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James Jones Dolliver Everly
(1875-1904)

 

James Jones Dolliver Everly was born in Aug. 1875 in Herring near Kingwood, Preston County, WV, the son of Absalom and Sarah (Carroll) Everly.

He was named for the well-known clergyman and circuit-rider, Rev. James J. Dolliver, whom the family knew and admired in the years before a relocation to Iowa. A native of New York, Dolliver was "a Methodist preacher in the mountain region of West Virginia, and famous in his time as a pulpit orator," said the 1918 book Iowa: Its History and Its Foremost Citizens. Another publication, the Christian Advocate, once said that Dolliver was "an old-fashioned, shouting Methodist preacher. For a long term of years he sang, prayed, and praised the Lord all through the valleys and over the mountains of Western Virginia."

Little is known about our James' life. He attended school and could both read and write. He appears to have remained a bachelor during his 29 years of living.

At the age of 24, in 1900, he resided in the farm home of his widowed father in the Morgan District of Morgantown, Monongalia County, WV. He earned a living at that time as a teamster.

 

Horse and buggy near the Cheat River Bridge on the rural outskirts of Morgantown

 

Sadly, James contracted diabetes in young manhood, a disease which eventually claimed his life.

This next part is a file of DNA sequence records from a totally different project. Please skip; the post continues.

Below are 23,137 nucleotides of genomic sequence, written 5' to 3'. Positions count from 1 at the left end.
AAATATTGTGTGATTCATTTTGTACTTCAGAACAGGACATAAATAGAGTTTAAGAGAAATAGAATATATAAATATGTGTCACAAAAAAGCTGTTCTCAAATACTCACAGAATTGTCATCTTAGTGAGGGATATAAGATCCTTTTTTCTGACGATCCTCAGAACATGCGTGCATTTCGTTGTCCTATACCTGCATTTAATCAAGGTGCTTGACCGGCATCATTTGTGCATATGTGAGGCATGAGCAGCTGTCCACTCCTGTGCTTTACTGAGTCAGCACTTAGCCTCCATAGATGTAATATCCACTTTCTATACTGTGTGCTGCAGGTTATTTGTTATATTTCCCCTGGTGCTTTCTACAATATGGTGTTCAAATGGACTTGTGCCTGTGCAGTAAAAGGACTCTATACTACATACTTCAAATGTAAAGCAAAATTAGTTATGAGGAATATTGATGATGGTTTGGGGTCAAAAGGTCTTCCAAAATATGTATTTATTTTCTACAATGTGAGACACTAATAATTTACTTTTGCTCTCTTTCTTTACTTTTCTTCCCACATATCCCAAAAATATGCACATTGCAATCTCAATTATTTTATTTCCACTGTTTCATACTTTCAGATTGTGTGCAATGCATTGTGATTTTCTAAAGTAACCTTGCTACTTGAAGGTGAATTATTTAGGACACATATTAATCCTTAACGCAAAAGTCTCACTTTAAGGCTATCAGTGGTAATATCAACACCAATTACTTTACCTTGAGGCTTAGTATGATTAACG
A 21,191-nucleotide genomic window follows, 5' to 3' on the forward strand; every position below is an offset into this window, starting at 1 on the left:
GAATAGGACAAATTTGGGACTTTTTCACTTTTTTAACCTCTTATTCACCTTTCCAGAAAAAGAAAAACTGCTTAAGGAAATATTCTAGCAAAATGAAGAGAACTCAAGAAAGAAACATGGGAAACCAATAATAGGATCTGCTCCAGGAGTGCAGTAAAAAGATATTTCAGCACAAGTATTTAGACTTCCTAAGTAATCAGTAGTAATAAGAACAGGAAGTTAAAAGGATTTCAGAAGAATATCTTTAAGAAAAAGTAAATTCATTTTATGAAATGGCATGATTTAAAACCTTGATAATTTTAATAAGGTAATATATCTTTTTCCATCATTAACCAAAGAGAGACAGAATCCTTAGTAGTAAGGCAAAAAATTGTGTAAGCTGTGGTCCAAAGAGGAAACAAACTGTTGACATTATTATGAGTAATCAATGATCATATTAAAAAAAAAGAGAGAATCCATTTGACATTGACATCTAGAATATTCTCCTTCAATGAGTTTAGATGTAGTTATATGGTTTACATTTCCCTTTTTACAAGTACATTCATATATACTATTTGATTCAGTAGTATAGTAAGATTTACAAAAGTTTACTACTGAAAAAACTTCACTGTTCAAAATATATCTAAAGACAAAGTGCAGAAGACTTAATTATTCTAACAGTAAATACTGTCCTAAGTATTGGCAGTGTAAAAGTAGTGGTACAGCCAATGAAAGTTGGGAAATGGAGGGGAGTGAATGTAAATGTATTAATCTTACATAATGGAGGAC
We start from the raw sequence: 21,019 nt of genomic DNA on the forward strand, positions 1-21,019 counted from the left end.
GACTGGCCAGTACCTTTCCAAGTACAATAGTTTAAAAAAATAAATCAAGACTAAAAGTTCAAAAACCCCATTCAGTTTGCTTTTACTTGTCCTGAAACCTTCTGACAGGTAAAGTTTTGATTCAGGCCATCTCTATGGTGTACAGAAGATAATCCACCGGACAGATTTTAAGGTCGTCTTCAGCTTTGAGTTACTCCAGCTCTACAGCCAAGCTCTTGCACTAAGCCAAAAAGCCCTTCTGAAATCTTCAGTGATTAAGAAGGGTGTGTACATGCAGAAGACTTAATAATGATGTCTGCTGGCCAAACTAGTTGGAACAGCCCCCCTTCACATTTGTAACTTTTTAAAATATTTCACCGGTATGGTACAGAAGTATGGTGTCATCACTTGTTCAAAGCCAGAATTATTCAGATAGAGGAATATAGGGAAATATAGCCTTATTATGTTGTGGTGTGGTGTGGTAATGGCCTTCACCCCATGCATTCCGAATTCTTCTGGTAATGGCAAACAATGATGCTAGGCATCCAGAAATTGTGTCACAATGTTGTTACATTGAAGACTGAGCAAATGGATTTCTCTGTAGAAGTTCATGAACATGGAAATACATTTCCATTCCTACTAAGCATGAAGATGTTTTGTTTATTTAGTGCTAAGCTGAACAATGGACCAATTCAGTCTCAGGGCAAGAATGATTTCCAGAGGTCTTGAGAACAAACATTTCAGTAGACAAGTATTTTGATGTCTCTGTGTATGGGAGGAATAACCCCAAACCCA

The 1923 History of West Virginia, Old and New states that he "died February 1, 1905 in Monongalia County [WV]." But a closer search of West Virginia death indexes reveals that James actually died on Feb. 3, 1904, in Monongalia County, where he was a farmer and unmarried. In the record, his name is given as "J.J.D. Everly" and his age as 29 at death.

He passed away in his father's residence in the South Park section of Morgantown. In an obituary, a Preston County newspaper reported that:

A large crowd of friends and relatives attended the services, among them quite a number from this county, as the family formerly resided in Preston and lived at one time in the Fairfax Manor property near Kingwood.... He had been in poor health for some time before his death but was only bed-fast two or three days, as he was over here visiting his brothers and returned hom on Sunday before his death. The trip and exposure hastened his demise as he was badly exhausted upon his return home and at once took to his bed.

 

Copyright 2002-2009, 2019, 2021 Mark A. Miner
More on Rev. Dolliver: "The Genesis of Two Bishops," Christian Advocate, May 25, 1923, p. 648 -- and also Iowa: Its History and Its Foremost Citizens, S.J. Clarke Publishing Company, 1918, by Johnson Brigham, Vol. II, p. 624.